A BOOK chronicling the adventures of a Granada orphan during Spain’s Golden Age has been published for the first time.
Historia del Huerfano, or The Orphan’s Story, was written by a Malaga priest and follows a 14-year-old Andalucian who leaves Granada for the Americas to find his fortune.
Its protagonist travels around the Spanish empire, seeing everything from the high-society parties of Lima to the mephitic mines of Potosi.
He also sees Sir Francis Drake’s assault on Puerto Rico and the sacking of Cadiz.
Eventually he comes to embrace the monastic life in Peru.
“There’s an awful lot of travelling, but you do get a sense of what the viceroyalty of Peru was like from the inside and of the exchange of people and goods between Europe and America,” said Belinda Palacios, a Peruvian academic who spent two years editing the book back to life.
The story was written between 1608 and 1615 by Martín de León y Cárdenas, an Augustinian friar born near Malaga in 1584 and who had travelled to Lima.
It was supposed to be printed in 1621 but it never made it to the printing presses – probably because its author was worried it could upset his ecclesiastical career that would see him become an archbishop and president and captain-general of the viceroyalty of Sicily.
It would be hundreds of years later that a Spanish academic rediscovered the manuscript in the archives of the Hispanic Society of America in 1965.
Many attempts to publish The Orphan’s Story had failed, giving rise to rumours that something malevolent lurked among its 328 pages.
“When I started working on it, a lot of people told me that the book was cursed and that people who start working on it die,” Palacios told the Guardian.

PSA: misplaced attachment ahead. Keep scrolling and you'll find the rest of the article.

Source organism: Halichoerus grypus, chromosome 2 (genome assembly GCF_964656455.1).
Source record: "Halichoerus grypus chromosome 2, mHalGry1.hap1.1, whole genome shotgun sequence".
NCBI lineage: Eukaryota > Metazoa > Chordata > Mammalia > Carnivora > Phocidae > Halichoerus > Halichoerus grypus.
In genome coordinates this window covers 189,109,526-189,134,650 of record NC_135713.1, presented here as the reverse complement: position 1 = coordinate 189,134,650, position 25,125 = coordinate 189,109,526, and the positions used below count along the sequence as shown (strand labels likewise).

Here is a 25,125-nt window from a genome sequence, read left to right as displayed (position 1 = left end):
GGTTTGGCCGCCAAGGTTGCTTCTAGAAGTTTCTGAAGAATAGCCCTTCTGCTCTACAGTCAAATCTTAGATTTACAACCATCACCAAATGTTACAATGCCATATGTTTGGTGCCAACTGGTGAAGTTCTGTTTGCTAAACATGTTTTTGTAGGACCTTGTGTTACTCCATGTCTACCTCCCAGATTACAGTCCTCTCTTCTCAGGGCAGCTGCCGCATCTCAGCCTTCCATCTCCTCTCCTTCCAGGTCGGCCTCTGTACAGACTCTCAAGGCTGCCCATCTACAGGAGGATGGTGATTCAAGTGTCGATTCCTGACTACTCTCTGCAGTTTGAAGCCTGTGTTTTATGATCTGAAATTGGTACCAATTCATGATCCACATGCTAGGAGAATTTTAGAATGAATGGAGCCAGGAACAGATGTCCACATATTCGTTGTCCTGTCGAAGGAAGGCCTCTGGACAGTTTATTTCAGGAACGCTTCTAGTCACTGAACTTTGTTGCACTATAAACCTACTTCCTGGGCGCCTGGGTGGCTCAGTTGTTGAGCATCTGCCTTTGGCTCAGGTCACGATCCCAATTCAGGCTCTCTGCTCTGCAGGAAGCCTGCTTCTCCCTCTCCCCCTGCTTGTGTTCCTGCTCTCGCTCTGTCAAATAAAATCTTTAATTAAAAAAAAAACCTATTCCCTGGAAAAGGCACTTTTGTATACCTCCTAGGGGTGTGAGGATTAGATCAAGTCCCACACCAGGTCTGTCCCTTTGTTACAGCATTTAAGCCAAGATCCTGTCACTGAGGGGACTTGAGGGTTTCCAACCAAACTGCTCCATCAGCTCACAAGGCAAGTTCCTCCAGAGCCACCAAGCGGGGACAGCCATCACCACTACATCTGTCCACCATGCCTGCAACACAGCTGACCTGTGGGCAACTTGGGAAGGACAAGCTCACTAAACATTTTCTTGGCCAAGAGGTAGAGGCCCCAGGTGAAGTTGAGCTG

“I laughed it off but I was a bit apprehensive at the same time. It’s taken a while because the people who have worked on it have died – one from a strange disease, one in a car accident and another of something else.”
The curse has hopefully been lifted after it was recently published by the José Antonio de Castro Foundation, which is dedicated to protecting Spain’s literary heritage.
Palacios said the book’s combination of fiction, autobiography and historical documents – Martín de León used a letter from one of the generals who fought Drake in Puerto Rico – offers a ‘richly detailed, contemporary portrait of the author’s world’.
“It also gives us a nuanced view of the story of the conquest. People always go on about the big evil Spaniards coming and what they did to the indigenous people, but when you read this, you see there was a spirit of adventure that drove people. It wasn’t ‘let’s go over there, crush the indians and rob them’. It was more like a big business, in which adventure and discovery played a part.”
The book also offers insights into the slave labour that fuelled the empire, which was the most powerful in the western world at the time.
On a visit to the mercury mines at Huancavelica, the Orphan sees 800 indigenous workers toiling in a hot, humid, fetid place of ‘great dangers, risks, darknesses, hazards and caverns’.
The mine is described as ‘scene from hell or from the mythical forges of Vulcan’s cyclopses’.
“The main character recognises that the indigenous people are being mistreated and exploited and that life is hard for them,” Palacios said.
“But what Martín de León is criticising isn’t the fact that the indigenous people are being exploited so white people don’t have to do the work, which is the modern take. He’s criticising the fact that the indigenous population is being exploited to the point of disappearance.”
The treatment of the indigenous people was, for him, a short-sighted act of Spanish self-sabotage.
“I get the feeling that he’s saying the system must change because we’re wiping out the local populations and that’s not going to be viable in the long term,” Palacios said. “Yes, there’s a criticism there, but we shouldn’t see him as another Bartolomé de Las Casas, fighting to defend the Indians. That’s not there in the text.”
She was amused by the narrator’s mockery of Italians for talking with their hands, and intrigued to read his complaints about the topical issue of judicial corruption in Peru.
Palacios likens reading the book to travelling back in time: “It’s a window on the past through which you can glimpse moments,” she said.
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